What we all want from comics is different at different times. It’s very similar to choosing a meal. This past week I was hungry for a God sized meal. I’m not talking like I did communion and stuff. No, no, no. I wanted the power of a nuclear holocaust in my eyes. Thankfully Sal Abbinanti and Andew Dabb knew exactly what I was talking about. Atomika!
Artist Sal Abbinanti developed an idea that during a time of industrial development in Russia, the government managed to make a God. Throughout the series Abbinanti teams with writer Andrew Dabb to flesh it out into the story of Atomika. With Russia’s communist agenda, this means that there are no other Gods besides the ones they control. The Russian government sends Atomika to wipe all the other Russian Gods of mythology off the face of the Earth. He does the bidding of the government until it becomes fully apparent to them he’s become too powerful to control. So that means he must be destroyed. Of course, Atomika wins.
While that is the main structure of the story, the creative team manages to layer it with humanity. We get to see Atomika go from an arrogant young warrior in the late 1920’s to a compassionate defender of the people by the year 2000. The real story is in the journey of the years gone by. Dabb constantly makes Atomika’s internal monologue interesting by adding small nuances. At one particular moment in issue 3 he revels in his absolute domination of a foe but the captions ends with him questioning if his actions were right. Atomika’s journey is ripe with allegory about how we progress as people with our learning to cope with the human condition. Although he’s a God, Dabb and Abbinanti examine all the feelings we go through in trying to establish ourselves as people. Who should we take orders from and why?
The dialog is sharp and the plot is often thought provoking, but the unique art makes it shine the most. Sal Abbinanti’s style is like none other in the industry. When I had spoken to him at conventions, he claimed an influence of John Bucema, Jack Kirby, and Gene Colan. At first, I thought he was crazy. As I’ve poured over the 12 issue series multiple times, I’ve come to see those influences with a fusion of European influence. Abbinanti’s biggest strength lies in the architecture of the world he is illustrating. Meticulous detail flows throughout each background. Abbinanti does a great job in the layouts department as well. His storytelling often utilizes splash pages and two page spreads. Normally I find this to be lazy storytelling but with Abbinanti’s detailed landscapes, it couldn’t be more fitting.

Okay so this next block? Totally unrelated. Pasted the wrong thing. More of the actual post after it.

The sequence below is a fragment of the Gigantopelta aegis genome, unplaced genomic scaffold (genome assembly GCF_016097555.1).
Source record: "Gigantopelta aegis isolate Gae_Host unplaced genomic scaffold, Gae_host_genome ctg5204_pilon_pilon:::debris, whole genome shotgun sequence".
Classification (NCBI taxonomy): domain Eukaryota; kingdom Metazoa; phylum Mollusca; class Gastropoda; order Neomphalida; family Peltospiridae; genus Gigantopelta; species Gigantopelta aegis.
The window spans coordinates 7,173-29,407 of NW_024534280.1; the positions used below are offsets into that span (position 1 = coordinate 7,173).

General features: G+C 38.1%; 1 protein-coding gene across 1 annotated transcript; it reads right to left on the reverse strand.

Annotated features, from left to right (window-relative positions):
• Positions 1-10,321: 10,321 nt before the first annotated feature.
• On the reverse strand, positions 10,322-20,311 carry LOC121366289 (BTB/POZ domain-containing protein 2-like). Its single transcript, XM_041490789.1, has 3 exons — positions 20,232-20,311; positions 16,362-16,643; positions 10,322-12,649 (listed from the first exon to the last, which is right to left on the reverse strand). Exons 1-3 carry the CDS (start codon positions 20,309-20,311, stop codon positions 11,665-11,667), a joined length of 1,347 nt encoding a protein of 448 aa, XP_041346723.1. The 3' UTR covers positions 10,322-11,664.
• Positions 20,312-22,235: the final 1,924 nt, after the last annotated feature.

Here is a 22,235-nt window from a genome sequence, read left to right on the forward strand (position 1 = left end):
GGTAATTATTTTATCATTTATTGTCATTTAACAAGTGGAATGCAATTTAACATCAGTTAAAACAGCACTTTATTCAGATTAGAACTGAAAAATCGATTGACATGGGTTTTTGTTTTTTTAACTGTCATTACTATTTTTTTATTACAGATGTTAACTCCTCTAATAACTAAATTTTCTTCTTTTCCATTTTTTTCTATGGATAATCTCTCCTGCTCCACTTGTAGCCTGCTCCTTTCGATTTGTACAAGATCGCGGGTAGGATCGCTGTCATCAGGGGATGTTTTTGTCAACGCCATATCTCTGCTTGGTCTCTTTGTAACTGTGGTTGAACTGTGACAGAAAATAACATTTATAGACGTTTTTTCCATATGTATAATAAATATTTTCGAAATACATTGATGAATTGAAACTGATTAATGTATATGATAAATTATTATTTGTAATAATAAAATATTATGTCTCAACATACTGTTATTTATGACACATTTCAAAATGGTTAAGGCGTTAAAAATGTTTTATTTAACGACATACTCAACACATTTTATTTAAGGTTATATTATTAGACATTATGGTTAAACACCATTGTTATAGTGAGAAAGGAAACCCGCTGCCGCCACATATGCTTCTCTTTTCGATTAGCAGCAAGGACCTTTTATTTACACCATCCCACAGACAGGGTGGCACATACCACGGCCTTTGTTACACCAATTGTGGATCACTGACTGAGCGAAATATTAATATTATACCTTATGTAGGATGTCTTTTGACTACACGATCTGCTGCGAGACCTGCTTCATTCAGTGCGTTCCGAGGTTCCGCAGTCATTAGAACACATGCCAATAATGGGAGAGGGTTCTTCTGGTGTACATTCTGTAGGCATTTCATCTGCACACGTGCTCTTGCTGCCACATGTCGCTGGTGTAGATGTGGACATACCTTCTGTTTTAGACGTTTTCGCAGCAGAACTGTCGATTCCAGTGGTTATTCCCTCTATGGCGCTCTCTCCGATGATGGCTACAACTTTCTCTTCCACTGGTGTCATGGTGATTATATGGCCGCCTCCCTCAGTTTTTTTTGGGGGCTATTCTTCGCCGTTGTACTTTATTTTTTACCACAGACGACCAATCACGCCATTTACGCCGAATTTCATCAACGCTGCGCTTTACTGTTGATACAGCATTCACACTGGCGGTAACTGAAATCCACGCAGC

Atomika’s original 12 issue run started in 2005 and ran through 2009. It’s collected into two trade paperbacks. Sal started off publishing this with independent publisher, Speakeasy. At issue 5 he began self-publishing it under the banner of Mercury Comics. I’ve found the series has a high re-readability rate. I’ve found something new or a new way it relates to daily life with every read. If you’re looking for an intellectually challenging book like the Vertigo books of old, then this is your book. If you’re looking for a fun action book that contains a lot of plot twists and over the top violence, then this is your book. You can purchase the first volume from Amazon and the second volume is only available at universaloutpost.com. If you’d like the issues, you can always inquire with Sal Abbinanti at his website. I cannot stress how much of an underrated gem this series is. Lots of people missed out on it when it came out, but hopefully you’ll take the time to correct that mistake. Happy readings, folks!